The gist: Only a few weeks in, and the new Parish Council is beginning to grapple with its budget woes. Consolidated government’s chief financial officer painted a bleak picture: Funds for the jail and courthouse will dry up, and there’s no money to add more early voting locations.
Lafayette’s conservative m-p on a range of topics, controversies and issues on the horizon.
Efforts to save hundreds of thousands of dollars by consolidating IT departments could create risks that cost Lafayette millions of dollars. We need experienced leadership in place first before considering this proposal.
The gist: Mayor-President Josh Guillory says he will start a nationwide search for a new police chief in the next 30 days and confirmed for the first time plans to eliminate Deputy Chief Reggie Thomas’s position.
The gist: Mayor-President Josh Guillory intends to stick with interim directors at LUS and LUS Fiber for several more months while moving to combine their IT personnel with LCG’s IT department. Both interim appointments, made by the last administration, were said to be “short-term” and of questionable qualifications. The reorganization has met some resistance.
The main pitch is cost savings. Pooling personnel could save $500,000 a year on IT services, according to Chief Administrative Officer Cydra Wingerter. This would primarily be achieved by using the consolidation to staff currently vacant positions, in a combined innovation group overseen by LCG Chief Information Officer Randy Gray. All 31 employees in the LUS network engineering division would come under Gray’s supervision.
“The next director is going to be in a better position,” Wingerter says. “It’s going to produce incredible savings across the board.”
Interim directors for LUS and LUS Fiber will remain in place for “several months,” Wingerter confirms. Lowell Duhon and Kayla Miles were installed over LUS and Fiber, respectively, by former Mayor-President Joel Robideaux to oversee an inquiry he launched into questionable payments made over the years by LUS and consolidated government to Fiber. Those payments allegedly amounted to millions in illegal subsidies to the municipal telecom. Both Duhon and Miles have remained in their positions despite the apparent wrap up of that investigation late last year. The findings were reported to the Public Service Commission, which has some oversight over Fiber, at the end of 2019.
The administration has been courting council members this week. Both parish and city council members would need to vote on a joint ordinance to approve the reorganization, just as they did with the administration’s successful bid to split up the Public Works Department. Administration officials met with City Councilwoman Liz Hebert and Parish Councilman Bryan Tabor Wednesday, rolling out a slide deck presentation to talk them through the plan.
“I feel like it’s moving too fast,” Hebert says. “If it’s a great idea now, it’ll be a great idea when the [LUS] investigation is over.” Hebert says she wants to wait for permanent directors to be appointed and for an independent, forensic audit of LUS and Fiber’s finances to be completed.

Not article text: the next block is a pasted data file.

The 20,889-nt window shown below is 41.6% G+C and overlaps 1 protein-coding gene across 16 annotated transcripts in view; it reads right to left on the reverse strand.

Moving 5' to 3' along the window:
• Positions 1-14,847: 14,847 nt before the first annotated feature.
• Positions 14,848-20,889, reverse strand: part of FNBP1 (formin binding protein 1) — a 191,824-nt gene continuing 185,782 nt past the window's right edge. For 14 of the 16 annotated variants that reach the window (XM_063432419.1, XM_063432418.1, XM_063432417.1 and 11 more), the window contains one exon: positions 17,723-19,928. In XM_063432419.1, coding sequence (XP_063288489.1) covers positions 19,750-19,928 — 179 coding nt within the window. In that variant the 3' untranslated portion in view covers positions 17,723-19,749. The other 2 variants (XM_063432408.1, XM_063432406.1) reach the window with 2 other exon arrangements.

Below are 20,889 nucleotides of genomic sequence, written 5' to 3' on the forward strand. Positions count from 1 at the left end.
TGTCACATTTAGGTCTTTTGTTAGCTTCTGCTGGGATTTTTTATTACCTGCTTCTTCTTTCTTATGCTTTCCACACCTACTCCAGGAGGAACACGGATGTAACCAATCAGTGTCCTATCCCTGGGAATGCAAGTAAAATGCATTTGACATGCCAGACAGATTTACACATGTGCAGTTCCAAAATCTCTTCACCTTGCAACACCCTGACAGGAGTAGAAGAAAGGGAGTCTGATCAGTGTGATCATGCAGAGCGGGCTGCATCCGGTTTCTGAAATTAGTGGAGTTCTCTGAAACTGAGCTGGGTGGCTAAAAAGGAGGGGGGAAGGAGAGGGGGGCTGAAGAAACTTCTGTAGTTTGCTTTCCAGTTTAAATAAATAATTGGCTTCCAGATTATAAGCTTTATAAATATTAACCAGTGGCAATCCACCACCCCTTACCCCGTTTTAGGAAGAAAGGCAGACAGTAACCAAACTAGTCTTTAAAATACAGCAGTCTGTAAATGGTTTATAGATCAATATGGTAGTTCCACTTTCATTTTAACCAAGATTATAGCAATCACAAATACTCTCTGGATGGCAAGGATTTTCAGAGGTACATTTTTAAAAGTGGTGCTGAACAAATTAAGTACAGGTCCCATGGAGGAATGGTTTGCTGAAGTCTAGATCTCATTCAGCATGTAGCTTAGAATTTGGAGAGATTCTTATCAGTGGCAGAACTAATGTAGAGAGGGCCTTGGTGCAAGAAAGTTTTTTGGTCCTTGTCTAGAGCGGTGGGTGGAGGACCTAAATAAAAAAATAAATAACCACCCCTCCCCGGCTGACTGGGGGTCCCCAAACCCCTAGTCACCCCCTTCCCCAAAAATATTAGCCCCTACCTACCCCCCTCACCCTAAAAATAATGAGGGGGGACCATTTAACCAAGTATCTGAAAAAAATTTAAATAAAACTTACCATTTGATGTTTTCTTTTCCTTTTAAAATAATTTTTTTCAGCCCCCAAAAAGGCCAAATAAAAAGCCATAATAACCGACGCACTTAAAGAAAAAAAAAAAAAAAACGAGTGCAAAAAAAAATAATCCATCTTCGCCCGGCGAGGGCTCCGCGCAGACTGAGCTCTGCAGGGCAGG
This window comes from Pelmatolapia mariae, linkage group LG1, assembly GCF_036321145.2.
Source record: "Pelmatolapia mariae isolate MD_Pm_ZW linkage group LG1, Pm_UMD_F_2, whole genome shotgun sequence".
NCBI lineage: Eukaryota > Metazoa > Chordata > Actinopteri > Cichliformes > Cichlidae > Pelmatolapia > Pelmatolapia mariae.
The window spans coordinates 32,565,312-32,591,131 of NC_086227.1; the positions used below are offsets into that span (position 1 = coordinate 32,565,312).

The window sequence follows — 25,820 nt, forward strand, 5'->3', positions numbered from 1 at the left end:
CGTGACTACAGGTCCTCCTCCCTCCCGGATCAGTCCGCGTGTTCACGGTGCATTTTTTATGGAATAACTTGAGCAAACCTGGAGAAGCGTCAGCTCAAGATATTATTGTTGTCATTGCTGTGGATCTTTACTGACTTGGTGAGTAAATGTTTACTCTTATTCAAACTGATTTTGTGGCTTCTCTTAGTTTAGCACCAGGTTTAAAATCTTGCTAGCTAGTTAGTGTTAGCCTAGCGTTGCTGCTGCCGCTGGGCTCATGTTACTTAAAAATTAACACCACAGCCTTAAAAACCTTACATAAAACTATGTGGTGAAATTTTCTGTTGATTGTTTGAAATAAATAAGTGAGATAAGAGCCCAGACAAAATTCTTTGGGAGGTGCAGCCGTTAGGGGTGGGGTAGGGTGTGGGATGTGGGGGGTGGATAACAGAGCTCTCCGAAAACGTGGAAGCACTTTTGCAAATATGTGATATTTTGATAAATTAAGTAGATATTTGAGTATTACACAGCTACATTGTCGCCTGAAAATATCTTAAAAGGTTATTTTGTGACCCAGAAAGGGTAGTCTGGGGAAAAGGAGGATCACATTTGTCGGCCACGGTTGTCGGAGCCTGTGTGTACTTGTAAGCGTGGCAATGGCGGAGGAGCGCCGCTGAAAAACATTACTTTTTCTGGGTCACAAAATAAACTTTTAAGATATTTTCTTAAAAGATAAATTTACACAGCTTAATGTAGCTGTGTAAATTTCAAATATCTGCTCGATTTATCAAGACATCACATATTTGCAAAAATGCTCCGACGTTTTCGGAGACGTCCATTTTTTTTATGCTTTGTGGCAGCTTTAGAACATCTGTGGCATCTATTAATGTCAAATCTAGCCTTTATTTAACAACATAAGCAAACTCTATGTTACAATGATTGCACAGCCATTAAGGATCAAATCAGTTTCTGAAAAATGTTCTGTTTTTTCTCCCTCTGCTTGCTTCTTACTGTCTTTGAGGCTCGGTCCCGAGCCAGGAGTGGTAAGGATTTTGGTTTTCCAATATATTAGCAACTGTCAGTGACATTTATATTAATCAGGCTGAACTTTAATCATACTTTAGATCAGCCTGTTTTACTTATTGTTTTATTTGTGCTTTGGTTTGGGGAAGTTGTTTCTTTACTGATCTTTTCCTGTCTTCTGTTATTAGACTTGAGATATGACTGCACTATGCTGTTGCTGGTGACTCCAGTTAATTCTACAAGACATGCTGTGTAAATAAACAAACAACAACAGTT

There is some concern about how the combined IT group would be budgeted and how it would affect the day-to-day work of LUS network engineers. It’s unclear how costs would be allocated between city and parish dollars and those of LUS ratepayers. LUS is self-funded by its utility sales, and annually contributes millions to the city general fund each year. Conceivably, the CIO would have control over the LUS network budget, which would in turn impact utility operations. The IT groups for LUS and LCG have roughly similar personnel costs, around $2.5 million.
Saving money may not be the right objective. Independent IT Consultant Doug Menefee believes LCG’s IT department is underfunded and understaffed. He argues that a reorganization could make sense, if the net effect is to improve the resources available for cybersecurity in particular. Cyberattacks hampered services in the city of New Orleans and the Louisiana Department of Motor Vehicles last year. He warns that saving money should not be the prime objective.
“Consolidation shouldn’t come from cost savings but from efficient use of talent,” Menefee says, noting IT talent can be tough to find. There’s usefulness, he argues, in having a “single throat to choke” and in pooling skills. LUS may have resources that LCG’s IT group could benefit from.
LUS advocates say this is a bad idea altogether. Former LUS top manager Andrew Duhon circulated an email to council members arguing that the plan puts LUS operations at risk. Duhon supervised the divisions targeted by the reorg. LUS network engineers are integrated into the utility’s everyday work, he says, including its power grid, cybersecurity systems, customer service applications and more.
A “whistleblower” letter called the reorganization a “power grab” to prop up the city’s 311 initiative. The anonymous letter, sent around to media outlets on Jan. 21, prompted Guillory to dismiss the concerns, saying the plan was at the “beginning of the beginning.” Claiming to be an LUS employee, the tipster said there is no reason to “move control” for the sake of collaboration.
LUS staff have reportedly been kept out of the loop. In his letter, the former CFO claims LUS staff members have been blocked out of the proposal’s development, which Wingerter denies. Asked to name specific LUS employees, she declined, citing only the interim director.
“Since LUS and LUS Fiber lack permanent directors, there is no real advocate for LUS,” Andrew Duhon writes in his letter to council members.
Lowell Duhon took a considerable pay bump when Robideaux made him interim LUS director. He served as Robideaux’s CAO for all but the last few months of Robideaux’s term, until he was moved to LUS to oversee the investigation, boosting his annual pay from $125,000 to $250,000. That substantial raise garnered suspicion that Robideaux’s motives for the appointments were a kind of patronage. Robideaux tied the leadership shuffle to a request by the PSC, which the PSC subsequently denied.